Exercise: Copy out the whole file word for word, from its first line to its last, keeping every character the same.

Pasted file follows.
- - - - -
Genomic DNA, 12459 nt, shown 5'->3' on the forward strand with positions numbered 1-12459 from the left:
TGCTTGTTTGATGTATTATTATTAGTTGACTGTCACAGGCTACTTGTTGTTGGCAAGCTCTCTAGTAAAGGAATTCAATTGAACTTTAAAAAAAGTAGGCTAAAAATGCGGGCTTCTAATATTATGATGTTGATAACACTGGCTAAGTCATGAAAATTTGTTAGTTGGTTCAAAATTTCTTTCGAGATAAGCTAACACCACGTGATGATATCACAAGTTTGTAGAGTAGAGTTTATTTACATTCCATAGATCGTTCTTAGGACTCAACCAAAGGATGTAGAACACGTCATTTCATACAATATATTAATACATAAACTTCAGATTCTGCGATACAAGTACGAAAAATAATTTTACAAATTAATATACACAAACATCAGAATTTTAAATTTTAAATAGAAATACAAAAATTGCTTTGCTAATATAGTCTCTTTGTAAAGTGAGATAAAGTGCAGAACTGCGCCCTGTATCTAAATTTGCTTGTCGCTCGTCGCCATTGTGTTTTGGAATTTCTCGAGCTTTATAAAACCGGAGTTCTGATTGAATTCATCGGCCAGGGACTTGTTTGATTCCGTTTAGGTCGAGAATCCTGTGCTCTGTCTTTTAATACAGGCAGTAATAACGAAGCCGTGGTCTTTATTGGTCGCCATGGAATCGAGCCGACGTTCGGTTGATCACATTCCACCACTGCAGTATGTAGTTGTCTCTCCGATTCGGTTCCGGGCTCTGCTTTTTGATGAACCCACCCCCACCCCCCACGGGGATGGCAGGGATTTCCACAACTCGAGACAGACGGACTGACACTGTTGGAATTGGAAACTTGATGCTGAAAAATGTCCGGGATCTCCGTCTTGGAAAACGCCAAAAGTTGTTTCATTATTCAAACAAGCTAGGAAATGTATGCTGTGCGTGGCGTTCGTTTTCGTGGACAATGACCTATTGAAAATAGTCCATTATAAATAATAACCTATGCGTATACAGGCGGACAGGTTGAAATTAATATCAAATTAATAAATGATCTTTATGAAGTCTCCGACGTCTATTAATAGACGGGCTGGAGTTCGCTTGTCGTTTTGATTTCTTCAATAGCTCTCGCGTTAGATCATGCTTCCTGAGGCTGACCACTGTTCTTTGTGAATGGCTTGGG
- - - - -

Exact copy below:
Genomic DNA, 12459 nt, shown 5'->3' on the forward strand with positions numbered 1-12459 from the left:
TGCTTGTTTGATGTATTATTATTAGTTGACTGTCACAGGCTACTTGTTGTTGGCAAGCTCTCTAGTAAAGGAATTCAATTGAACTTTAAAAAAAGTAGGCTAAAAATGCGGGCTTCTAATATTATGATGTTGATAACACTGGCTAAGTCATGAAAATTTGTTAGTTGGTTCAAAATTTCTTTCGAGATAAGCTAACACCACGTGATGATATCACAAGTTTGTAGAGTAGAGTTTATTTACATTCCATAGATCGTTCTTAGGACTCAACCAAAGGATGTAGAACACGTCATTTCATACAATATATTAATACATAAACTTCAGATTCTGCGATACAAGTACGAAAAATAATTTTACAAATTAATATACACAAACATCAGAATTTTAAATTTTAAATAGAAATACAAAAATTGCTTTGCTAATATAGTCTCTTTGTAAAGTGAGATAAAGTGCAGAACTGCGCCCTGTATCTAAATTTGCTTGTCGCTCGTCGCCATTGTGTTTTGGAATTTCTCGAGCTTTATAAAACCGGAGTTCTGATTGAATTCATCGGCCAGGGACTTGTTTGATTCCGTTTAGGTCGAGAATCCTGTGCTCTGTCTTTTAATACAGGCAGTAATAACGAAGCCGTGGTCTTTATTGGTCGCCATGGAATCGAGCCGACGTTCGGTTGATCACATTCCACCACTGCAGTATGTAGTTGTCTCTCCGATTCGGTTCCGGGCTCTGCTTTTTGATGAACCCACCCCCACCCCCCACGGGGATGGCAGGGATTTCCACAACTCGAGACAGACGGACTGACACTGTTGGAATTGGAAACTTGATGCTGAAAAATGTCCGGGATCTCCGTCTTGGAAAACGCCAAAAGTTGTTTCATTATTCAAACAAGCTAGGAAATGTATGCTGTGCGTGGCGTTCGTTTTCGTGGACAATGACCTATTGAAAATAGTCCATTATAAATAATAACCTATGCGTATACAGGCGGACAGGTTGAAATTAATATCAAATTAATAAATGATCTTTATGAAGTCTCCGACGTCTATTAATAGACGGGCTGGAGTTCGCTTGTCGTTTTGATTTCTTCAATAGCTCTCGCGTTAGATCATGCTTCCTGAGGCTGACCACTGTTCTTTGTGAATGGCTTGGG